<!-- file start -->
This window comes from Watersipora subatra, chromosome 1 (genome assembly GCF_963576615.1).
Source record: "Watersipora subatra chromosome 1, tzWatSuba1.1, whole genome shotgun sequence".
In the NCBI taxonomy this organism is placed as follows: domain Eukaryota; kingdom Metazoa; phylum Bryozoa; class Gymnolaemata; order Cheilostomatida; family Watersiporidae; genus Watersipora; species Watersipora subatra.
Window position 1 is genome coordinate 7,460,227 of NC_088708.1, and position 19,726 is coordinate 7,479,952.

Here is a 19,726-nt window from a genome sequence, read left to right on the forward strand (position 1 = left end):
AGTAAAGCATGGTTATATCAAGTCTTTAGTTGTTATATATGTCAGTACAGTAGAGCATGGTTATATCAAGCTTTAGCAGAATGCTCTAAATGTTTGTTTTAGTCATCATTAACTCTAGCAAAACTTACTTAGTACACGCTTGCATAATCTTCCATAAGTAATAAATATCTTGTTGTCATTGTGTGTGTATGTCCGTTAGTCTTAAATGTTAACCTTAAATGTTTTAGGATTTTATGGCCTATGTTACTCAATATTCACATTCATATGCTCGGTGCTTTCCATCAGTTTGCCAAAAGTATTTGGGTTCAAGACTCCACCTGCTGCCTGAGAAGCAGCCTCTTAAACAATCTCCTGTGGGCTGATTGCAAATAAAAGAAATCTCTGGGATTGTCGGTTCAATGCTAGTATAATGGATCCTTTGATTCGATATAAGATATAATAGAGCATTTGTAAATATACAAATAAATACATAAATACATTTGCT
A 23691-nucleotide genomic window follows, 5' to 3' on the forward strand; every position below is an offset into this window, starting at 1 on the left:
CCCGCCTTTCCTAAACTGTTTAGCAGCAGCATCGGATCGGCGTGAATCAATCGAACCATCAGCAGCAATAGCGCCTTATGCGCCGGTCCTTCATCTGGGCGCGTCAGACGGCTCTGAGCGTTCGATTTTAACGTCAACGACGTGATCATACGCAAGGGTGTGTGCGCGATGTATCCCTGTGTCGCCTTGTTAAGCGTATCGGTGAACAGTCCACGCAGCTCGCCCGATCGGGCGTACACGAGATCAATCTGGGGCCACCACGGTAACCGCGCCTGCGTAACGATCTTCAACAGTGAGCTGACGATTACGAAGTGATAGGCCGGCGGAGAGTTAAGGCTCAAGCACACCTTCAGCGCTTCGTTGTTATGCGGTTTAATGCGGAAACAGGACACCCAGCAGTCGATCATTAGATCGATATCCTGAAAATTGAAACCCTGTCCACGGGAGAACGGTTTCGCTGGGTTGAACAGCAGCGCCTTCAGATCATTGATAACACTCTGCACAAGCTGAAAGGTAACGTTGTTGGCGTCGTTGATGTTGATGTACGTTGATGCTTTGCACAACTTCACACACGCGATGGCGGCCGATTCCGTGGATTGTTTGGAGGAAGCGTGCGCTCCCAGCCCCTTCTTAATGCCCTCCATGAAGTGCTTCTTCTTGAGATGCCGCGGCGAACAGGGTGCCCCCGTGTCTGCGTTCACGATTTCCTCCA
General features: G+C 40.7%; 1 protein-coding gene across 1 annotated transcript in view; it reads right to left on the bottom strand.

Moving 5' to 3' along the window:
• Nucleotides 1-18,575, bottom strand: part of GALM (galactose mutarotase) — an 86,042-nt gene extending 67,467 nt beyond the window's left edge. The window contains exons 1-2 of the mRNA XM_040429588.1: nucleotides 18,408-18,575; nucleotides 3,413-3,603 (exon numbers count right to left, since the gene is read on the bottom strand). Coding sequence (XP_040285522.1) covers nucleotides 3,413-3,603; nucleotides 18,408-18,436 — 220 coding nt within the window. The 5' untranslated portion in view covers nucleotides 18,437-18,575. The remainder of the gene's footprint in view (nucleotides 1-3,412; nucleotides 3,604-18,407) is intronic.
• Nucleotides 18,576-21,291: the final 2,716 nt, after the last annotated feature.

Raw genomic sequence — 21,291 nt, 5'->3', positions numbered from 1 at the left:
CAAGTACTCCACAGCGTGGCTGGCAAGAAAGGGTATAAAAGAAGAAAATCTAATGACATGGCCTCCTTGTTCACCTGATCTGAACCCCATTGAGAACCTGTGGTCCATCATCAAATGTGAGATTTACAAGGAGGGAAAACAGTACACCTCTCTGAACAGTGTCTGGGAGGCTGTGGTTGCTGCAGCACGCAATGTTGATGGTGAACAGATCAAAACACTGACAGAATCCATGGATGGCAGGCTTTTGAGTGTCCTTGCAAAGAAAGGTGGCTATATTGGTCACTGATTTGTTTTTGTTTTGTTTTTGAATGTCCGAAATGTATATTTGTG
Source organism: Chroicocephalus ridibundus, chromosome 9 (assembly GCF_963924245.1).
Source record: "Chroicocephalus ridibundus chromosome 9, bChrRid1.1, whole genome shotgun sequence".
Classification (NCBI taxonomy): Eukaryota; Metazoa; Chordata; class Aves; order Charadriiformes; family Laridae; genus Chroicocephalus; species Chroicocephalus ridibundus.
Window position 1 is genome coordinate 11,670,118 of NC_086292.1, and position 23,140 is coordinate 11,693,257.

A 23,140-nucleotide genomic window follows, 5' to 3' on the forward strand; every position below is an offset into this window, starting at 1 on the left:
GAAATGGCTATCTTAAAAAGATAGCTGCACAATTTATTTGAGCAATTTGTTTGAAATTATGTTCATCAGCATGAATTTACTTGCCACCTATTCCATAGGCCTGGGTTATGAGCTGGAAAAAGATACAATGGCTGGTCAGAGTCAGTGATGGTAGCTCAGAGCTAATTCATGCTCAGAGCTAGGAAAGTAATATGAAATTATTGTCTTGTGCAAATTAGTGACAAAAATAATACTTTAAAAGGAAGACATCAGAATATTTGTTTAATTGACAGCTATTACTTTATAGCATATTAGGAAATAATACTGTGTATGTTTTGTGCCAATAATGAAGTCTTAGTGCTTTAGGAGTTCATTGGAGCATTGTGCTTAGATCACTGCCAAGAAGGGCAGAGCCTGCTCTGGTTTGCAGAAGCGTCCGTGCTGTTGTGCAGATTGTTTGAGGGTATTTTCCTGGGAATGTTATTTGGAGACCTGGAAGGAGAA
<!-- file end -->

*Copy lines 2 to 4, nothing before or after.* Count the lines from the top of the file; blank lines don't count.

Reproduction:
Source record: "Watersipora subatra chromosome 1, tzWatSuba1.1, whole genome shotgun sequence".
In the NCBI taxonomy this organism is placed as follows: domain Eukaryota; kingdom Metazoa; phylum Bryozoa; class Gymnolaemata; order Cheilostomatida; family Watersiporidae; genus Watersipora; species Watersipora subatra.
Window position 1 is genome coordinate 7,460,227 of NC_088708.1, and position 19,726 is coordinate 7,479,952.